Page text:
FRENCH FARE

ON THE CHEAP
foodsnoop
1oss aside the fanoy outlery and oome in your tip-tops. Kenneth 0oh shows you
how to dig into lrenoh fare without burning a hole in your pooket.
loodstall No 3, Ali Baba Lating
¬ouse
125 Last Coast Road
0pening hours:
Mondays-3undays
12pm-2pm, 6.30pm-9pm
Closed on wednesday nights
and 3unday afternoons
website: www.
faoebook.oom/pages/
3aveur/101667346588431
227 upper 1homson Road
0pening hours:
1uesdays-3undays
11.30am-2.30pm,
5.30pm-9.30pm
Closed on Mondays
1el: 6459 0553
SAVEUR
LA PETITE CUISINE
INNOVATIVE: Instead of pan-frying the foie gras, chefs Dylan Ong and Joshua Khoo blow-torch it to give it a slight
caramelised taste, and retain most of the goose liver mass. PHOTOS | GOH CHAY TENG
THE likes of duck leg confit and
foie gras on the menu may give
the impression of being in a fine
dining restaurant. That is, until a
booming yell of “Teh-O!” shatters
the illusion. Saveur is a surprising
find in a down-to-earth kopitiam.
It serves French cuisine, but stays
true to its no-frills setting with
prices of less than $10 for all its
dishes.
Owners Mr Dylan Ong, 24, and
Mr Joshua Khoo, 27, want to dis-
solve the stereotype that French
food is only for the well-heeled. The
former SHATEC schoolmates pooled
their wealth of experience in French
cuisine, amassed from cooking
stints at Tetsuya’s in Australia, The
French Kitchen, and Guy Savoy, to
start this stall.
The affable duo, who cook in
white chef’s uniforms, transplanted
sous vide cooking styles, thermal
immersion circulators (which cook
food at precise temperatures in a
water bath) and salamanders (cu-
linary broilers)—once exclusive to
the kitchens of posh restaurants—to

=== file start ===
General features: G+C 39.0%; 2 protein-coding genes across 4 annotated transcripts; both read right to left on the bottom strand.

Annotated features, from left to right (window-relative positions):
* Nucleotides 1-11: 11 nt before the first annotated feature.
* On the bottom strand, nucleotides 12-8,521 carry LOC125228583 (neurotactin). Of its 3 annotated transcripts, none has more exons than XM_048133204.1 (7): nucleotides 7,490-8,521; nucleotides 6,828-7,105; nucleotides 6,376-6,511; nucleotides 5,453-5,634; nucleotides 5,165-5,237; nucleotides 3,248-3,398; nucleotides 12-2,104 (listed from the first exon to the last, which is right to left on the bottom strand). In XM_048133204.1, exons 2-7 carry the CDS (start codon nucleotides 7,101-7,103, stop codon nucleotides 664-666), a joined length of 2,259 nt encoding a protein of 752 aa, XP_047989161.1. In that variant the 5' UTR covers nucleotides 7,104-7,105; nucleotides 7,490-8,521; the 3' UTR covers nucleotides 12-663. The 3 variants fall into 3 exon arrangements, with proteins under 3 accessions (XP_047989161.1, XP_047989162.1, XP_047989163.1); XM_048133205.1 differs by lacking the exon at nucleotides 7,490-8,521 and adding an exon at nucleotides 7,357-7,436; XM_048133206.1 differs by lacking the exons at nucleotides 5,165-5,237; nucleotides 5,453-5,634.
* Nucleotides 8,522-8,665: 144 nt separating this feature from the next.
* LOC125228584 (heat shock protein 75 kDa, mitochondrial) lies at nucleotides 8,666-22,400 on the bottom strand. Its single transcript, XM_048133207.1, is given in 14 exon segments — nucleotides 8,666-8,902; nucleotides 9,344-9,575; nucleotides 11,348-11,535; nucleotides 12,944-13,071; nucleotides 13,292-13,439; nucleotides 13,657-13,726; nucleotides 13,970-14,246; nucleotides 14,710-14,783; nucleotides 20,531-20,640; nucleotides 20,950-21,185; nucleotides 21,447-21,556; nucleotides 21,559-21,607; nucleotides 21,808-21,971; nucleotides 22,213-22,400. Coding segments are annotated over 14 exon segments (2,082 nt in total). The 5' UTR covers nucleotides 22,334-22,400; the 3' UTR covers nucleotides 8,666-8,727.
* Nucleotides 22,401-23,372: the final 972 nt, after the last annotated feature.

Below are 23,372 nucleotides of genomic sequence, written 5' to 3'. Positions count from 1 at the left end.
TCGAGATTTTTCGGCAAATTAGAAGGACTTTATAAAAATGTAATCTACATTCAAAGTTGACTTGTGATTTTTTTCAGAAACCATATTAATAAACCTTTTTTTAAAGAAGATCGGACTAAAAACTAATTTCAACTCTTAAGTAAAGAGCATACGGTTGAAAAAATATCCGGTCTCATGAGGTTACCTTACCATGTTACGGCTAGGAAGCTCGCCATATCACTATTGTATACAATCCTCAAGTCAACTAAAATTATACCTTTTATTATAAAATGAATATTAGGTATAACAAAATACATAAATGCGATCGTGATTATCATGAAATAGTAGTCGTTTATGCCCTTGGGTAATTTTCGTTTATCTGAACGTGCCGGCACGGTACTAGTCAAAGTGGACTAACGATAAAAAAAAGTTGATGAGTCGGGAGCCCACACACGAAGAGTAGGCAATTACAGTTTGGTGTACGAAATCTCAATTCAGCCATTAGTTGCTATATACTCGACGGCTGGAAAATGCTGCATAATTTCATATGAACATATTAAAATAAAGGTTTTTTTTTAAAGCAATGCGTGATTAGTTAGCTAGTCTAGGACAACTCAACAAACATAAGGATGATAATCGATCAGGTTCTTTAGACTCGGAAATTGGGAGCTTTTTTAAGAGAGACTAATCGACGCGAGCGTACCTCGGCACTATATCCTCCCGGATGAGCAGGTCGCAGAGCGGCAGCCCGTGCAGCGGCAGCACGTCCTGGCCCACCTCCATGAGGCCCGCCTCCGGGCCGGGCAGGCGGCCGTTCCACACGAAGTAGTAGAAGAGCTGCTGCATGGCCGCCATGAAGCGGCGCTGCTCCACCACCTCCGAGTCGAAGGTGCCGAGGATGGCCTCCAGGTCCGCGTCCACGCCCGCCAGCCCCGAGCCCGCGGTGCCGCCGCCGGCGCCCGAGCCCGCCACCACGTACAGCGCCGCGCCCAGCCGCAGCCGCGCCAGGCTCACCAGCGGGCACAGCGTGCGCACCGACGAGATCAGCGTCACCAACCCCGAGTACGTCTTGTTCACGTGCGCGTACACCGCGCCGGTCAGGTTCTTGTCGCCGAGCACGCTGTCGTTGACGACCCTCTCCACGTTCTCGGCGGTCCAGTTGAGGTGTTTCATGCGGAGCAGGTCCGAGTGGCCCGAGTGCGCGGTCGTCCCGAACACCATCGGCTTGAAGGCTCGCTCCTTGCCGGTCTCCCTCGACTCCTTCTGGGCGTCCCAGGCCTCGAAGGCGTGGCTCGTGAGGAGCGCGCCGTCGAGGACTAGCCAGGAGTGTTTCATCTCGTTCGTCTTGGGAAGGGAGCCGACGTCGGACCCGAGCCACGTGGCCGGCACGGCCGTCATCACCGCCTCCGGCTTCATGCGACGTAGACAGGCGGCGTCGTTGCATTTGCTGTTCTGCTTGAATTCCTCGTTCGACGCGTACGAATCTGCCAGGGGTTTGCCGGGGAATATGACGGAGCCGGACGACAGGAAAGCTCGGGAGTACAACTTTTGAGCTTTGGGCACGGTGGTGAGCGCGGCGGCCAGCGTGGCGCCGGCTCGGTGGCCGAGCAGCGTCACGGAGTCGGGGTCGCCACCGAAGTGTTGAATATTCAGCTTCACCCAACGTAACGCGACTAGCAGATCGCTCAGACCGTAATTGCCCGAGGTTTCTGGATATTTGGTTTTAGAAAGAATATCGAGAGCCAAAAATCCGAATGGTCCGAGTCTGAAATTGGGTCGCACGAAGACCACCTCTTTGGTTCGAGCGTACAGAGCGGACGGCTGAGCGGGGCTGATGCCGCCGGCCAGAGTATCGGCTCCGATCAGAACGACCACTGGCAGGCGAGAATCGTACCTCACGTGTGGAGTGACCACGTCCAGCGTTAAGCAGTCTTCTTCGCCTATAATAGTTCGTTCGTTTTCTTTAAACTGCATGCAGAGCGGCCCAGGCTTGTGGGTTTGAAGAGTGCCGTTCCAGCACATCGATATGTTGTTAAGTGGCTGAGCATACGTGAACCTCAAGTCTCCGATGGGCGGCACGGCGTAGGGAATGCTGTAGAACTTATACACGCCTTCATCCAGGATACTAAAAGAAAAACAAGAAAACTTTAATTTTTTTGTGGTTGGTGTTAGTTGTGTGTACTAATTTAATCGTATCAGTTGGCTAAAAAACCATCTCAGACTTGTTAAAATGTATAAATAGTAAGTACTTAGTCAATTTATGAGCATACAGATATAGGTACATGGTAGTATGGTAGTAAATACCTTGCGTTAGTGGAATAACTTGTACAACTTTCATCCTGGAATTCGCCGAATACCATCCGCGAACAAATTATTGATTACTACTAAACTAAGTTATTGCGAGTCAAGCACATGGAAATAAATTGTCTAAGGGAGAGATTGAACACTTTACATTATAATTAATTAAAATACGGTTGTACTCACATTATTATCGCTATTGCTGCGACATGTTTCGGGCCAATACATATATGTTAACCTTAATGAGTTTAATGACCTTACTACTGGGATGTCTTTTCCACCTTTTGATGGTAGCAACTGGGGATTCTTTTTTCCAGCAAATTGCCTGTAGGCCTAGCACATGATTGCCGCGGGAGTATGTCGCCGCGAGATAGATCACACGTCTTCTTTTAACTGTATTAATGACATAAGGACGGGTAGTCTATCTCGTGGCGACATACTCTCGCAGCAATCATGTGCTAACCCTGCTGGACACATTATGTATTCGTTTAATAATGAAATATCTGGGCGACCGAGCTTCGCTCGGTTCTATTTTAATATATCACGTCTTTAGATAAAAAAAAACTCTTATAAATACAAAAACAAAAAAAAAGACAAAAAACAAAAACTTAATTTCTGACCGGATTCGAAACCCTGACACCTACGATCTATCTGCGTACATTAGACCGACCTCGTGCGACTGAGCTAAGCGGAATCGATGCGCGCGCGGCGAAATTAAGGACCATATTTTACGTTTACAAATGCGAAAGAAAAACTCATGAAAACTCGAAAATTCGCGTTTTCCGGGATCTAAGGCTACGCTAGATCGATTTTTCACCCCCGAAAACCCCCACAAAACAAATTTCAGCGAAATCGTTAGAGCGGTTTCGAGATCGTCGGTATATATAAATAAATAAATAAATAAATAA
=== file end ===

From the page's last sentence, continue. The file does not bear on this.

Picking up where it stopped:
a coffee shop.
To keep prices low, they employ
creative cooking methods to mini-
mise food wastage, and source most
of the ingredients locally, save for
foie gras and lentils, which they
import from France. They also
draw culinary ideas from Michelin-
starred chef Thomas Keller’s cook-
books and requests from customers.
The menu is modest, with just
five starters, including French
Onion Soup and Salmon Confit. Five
meat-based main dishes, such as the
Beef Medallion, round up the menu.
I started with a quintessential
French dish, foie gras ($7.90) .
Instead of pan-frying it, the chefs
cleverly blow-torched the thin 300g
slab to give it a slight caramelised
taste. This cooking method also
retains most of the goose liver mass.
The foie gras is served nestled in
a bed of mashed-up lentils, which
contrasts the silky smoothness of
the liver with its coarse texture.
Next, I picked the classic Duck
Leg Confit ($8.90), with fried skin
that is crispy and crackling, and
the duck meat fork-tender. The
meat glided effortlessly down my
throat, thanks to its smooth texture
achieved through precise sous vide
cooking at 82.2 degree Celsius after
being marinated for 12 hours.
The palm-sized duck leg sits on
a silky smooth mound of mashed
potato, and is accompanied by zesty
orange slices that balance the gami-
ness of the dish.
The other main I tried was the
Chicken Roulade ($8.90), which
the chefs give a luxurious update
by substituting the bacon stuffing
with foie gras. The chicken is done
sous vide to 70 degree Celsius so the
meat is succulent. It is served with